Instead of squandering taxpayers' money to provide exchange speculators with a one-way bet on devaluation, the only sensible commitment should be to the average medium- term rate - the only one that matters for the important decisions on investment, pricing and capital issues.
Had ERM parities reflected medium-term average targets, rather than mandatory requirements, the UK would still have been in the ERM and would have been several billion pounds - and probably several hundred thousand jobs - better off. There would have been no temptation to use high interest rates to enter the ERM at a parity that was never credible to the long-term market, and there would have been no requirement to buy billions of forex at a loss.
With sterling, under its own volition, creeping back up to a level that would have looked sensible had we adopted it in the first place, the complete irrelevance of spot currency markers to anything that matters should be apparent.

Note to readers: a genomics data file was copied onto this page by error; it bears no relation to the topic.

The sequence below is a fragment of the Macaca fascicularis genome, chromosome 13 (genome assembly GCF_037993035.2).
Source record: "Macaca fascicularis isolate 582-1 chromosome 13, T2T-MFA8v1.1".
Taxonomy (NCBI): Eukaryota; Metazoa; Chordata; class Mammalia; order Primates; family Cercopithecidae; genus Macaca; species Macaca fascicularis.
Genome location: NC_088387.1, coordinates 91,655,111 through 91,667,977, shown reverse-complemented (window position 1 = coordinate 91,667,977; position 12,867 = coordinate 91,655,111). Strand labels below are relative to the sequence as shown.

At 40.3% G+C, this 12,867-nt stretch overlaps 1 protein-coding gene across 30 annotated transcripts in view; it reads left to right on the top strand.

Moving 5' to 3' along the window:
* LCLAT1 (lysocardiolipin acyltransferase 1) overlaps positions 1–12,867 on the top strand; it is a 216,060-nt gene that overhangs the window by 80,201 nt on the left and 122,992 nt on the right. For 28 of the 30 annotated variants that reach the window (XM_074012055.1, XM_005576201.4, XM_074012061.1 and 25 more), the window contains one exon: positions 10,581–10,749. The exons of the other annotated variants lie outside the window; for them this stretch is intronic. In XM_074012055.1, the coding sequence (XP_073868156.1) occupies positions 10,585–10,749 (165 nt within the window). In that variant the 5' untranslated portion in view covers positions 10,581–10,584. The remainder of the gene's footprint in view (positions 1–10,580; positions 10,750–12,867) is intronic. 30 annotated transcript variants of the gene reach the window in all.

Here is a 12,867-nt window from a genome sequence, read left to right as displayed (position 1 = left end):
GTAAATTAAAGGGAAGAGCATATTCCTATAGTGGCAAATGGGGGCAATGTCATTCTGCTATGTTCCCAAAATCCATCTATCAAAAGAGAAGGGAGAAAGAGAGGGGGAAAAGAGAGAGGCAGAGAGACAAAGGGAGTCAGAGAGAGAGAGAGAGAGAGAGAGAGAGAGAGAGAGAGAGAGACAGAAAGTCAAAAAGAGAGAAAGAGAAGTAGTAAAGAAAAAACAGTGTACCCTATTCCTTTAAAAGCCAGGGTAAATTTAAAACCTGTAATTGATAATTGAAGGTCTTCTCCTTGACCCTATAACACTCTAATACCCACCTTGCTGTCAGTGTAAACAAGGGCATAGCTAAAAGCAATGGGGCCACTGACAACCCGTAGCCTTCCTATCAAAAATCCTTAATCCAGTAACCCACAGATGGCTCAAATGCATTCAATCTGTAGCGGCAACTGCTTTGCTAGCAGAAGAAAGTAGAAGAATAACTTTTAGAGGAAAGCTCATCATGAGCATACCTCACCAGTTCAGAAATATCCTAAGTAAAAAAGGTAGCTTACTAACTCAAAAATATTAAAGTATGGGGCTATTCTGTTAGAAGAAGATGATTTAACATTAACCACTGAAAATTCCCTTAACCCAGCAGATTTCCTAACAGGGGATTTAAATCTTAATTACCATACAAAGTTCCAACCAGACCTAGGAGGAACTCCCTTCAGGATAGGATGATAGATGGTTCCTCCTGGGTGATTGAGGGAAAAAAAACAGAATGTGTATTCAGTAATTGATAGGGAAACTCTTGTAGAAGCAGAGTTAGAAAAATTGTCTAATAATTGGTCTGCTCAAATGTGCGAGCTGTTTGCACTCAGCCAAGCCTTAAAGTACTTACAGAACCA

A regime of medium-term exchange targets with no fixed floor would have the attraction that the profit-and-loss account of a Central Bank would provide a direct indicator of the quality of economic management.
If targets were realistic and credible in long-term markets then the Central Bank, as an insider trader, would make handsome profits from hysteria in the currency markets. Poor judgement, though, would be reflected in losses which could no longer be excused by reference to fault lines or speculative conspiracies.
It would be reassuring to know that next time an 'official' recession was being considered there was a sporting chance that the Governor of the Bank of England would be appearing in the insolvency courts alongside its future victims.
Director, Manchester Business School, University of ManchesterReuse content